More Bad News on Climate Change

For indispensable reporting on the coronavirus crisis, the election, and more, subscribe to the Mother Jones Daily newsletter.

One of the most dangerous aspects of global warming is the existence of positive feedback loops.  It’s the same thing that causes a high-pitched screech when you set up speakers right behind a microphone: you speak into the mike, your voice is amplified by the speakers, your amplified voice is fed back into the mike, back into the speakers, etc. It gets louder with each loop, until eventually the whole system goes haywire.

The same kind of feedback loops are present in the climate, and one of the worst is the melting of the permafrost. Permafrost locks up huge amounts of methane, an especially potent greenhouse gas, and the danger is that as the globe warms, the permafrost will melt and release its methane. This will cause the globe to warm even more, which will melt the permafrost even more, and the loop will continue explosively until the permafrost is gone and tremendous amounts of methane have been released.

Well, it’s starting to happen. Julia Whitty passes along the news from a new research report:

Arctic seabed stores of methane are now destabilizing and venting vast stores of frozen methane — a greenhouse gas 30 times more potent than carbon dioxide. The paper, in the prestigious journal Science, reports the permafrost under the East Siberian Arctic Shelf — long thought to be an impermeable barrier sealing in methane — is instead perforated and leaking large amounts of methane into the atmosphere. Melting of even a fraction of the clathrates stored in that shelf could trigger abrupt climate warming.

If this continues, there might soon be no way to stop it. As Joe Romm warns, “It is increasingly clear that if the world strays significantly above 450 ppm atmospheric concentrations of carbon dioxide for any length of time, we will find it unimaginably difficult to stop short of 800 to 1000 ppm.” And if that happens, warming of 5°C or more is inevitable, a catastrophe almost beyond imagining.

But the Republican Party continues to believe that if they just deny it’s happening, then it’s not happening. And since they, along with a small cadre of “centrist” Democrats, control the U.S. Senate, we remain unable to take even modest steps to address this. I’ll probably be dead before the suffering starts in earnest, but lots of you have kids and grandkids who won’t be. Even some of you Republicans. Just food for thought.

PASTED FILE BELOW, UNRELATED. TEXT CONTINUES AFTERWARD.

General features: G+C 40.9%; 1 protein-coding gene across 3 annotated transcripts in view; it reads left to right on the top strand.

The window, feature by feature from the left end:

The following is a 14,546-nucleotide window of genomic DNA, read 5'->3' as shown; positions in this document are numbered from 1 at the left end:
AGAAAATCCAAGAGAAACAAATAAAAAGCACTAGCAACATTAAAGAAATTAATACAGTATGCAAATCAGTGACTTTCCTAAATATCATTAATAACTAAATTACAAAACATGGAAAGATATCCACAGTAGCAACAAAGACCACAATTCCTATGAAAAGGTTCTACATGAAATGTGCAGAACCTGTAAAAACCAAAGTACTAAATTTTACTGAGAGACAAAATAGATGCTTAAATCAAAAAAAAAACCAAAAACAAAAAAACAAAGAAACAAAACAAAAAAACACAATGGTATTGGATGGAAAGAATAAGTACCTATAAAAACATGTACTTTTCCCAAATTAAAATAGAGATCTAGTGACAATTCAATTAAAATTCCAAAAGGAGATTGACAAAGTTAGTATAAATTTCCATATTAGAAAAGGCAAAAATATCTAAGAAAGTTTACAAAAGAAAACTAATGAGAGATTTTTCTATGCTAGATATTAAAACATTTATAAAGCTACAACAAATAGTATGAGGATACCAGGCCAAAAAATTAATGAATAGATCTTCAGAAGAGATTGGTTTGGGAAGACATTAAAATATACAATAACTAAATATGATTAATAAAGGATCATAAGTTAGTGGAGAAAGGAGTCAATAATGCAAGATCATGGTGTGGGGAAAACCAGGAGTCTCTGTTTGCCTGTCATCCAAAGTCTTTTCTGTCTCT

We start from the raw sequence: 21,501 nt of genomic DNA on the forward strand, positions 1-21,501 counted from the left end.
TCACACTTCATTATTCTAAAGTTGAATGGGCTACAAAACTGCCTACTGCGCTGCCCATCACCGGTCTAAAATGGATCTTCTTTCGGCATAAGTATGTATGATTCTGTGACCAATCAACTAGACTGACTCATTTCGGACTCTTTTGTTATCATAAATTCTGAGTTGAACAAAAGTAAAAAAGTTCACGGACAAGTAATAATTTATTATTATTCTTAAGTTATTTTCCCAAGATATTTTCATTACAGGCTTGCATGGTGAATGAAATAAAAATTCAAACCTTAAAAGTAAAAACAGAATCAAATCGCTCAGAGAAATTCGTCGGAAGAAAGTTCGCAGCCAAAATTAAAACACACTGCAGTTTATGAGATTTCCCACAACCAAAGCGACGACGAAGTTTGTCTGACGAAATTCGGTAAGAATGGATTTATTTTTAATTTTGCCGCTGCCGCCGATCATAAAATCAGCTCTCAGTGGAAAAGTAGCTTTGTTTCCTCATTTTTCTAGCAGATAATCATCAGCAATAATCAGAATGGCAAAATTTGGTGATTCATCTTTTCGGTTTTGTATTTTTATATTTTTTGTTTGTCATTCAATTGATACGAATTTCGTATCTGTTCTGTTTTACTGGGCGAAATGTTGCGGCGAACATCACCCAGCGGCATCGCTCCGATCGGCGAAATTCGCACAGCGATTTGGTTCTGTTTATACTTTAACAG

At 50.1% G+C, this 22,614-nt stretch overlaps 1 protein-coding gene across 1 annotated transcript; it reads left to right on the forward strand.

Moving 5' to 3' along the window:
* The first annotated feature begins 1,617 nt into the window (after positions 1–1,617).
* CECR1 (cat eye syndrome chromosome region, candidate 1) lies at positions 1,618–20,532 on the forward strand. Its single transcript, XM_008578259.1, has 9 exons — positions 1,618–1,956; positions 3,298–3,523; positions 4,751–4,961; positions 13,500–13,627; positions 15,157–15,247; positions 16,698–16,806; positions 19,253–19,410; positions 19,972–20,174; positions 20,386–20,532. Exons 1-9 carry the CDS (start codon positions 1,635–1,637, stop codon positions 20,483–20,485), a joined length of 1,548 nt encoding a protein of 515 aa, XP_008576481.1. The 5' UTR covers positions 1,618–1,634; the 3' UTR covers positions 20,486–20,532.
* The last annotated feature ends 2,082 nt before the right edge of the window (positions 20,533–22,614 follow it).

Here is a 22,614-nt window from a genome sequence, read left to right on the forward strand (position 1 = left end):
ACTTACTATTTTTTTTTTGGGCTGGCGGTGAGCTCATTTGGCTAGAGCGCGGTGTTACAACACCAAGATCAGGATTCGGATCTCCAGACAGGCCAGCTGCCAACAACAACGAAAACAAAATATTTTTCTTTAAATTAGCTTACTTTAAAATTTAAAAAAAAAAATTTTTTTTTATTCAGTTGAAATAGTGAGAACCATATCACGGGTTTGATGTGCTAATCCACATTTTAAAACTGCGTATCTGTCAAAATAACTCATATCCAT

DOES IT FEEL LIKE POLITICS IS AT A BREAKING POINT?

Headshot of Editor in Chief of Mother Jones, Clara Jeffery

It sure feels that way to me, and here at Mother Jones, we’ve been thinking a lot about what journalism needs to do differently, and how we can have the biggest impact.

We kept coming back to one word: corruption. Democracy and the rule of law being undermined by those with wealth and power for their own gain. So we're launching an ambitious Mother Jones Corruption Project to do deep, time-intensive reporting on systemic corruption, and asking the MoJo community to help crowdfund it.

We aim to hire, build a team, and give them the time and space needed to understand how we got here and how we might get out. We want to dig into the forces and decisions that have allowed massive conflicts of interest, influence peddling, and win-at-all-costs politics to flourish.

It's unlike anything we've done, and we have seed funding to get started, but we're looking to raise $500,000 from readers by July when we'll be making key budgeting decisions—and the more resources we have by then, the deeper we can dig. If our plan sounds good to you, please help kickstart it with a tax-deductible donation today.

Thanks for reading—whether or not you can pitch in today, or ever, I'm glad you're with us.

Signed by Clara Jeffery

Clara Jeffery, Editor-in-Chief

payment methods

We Recommend

Latest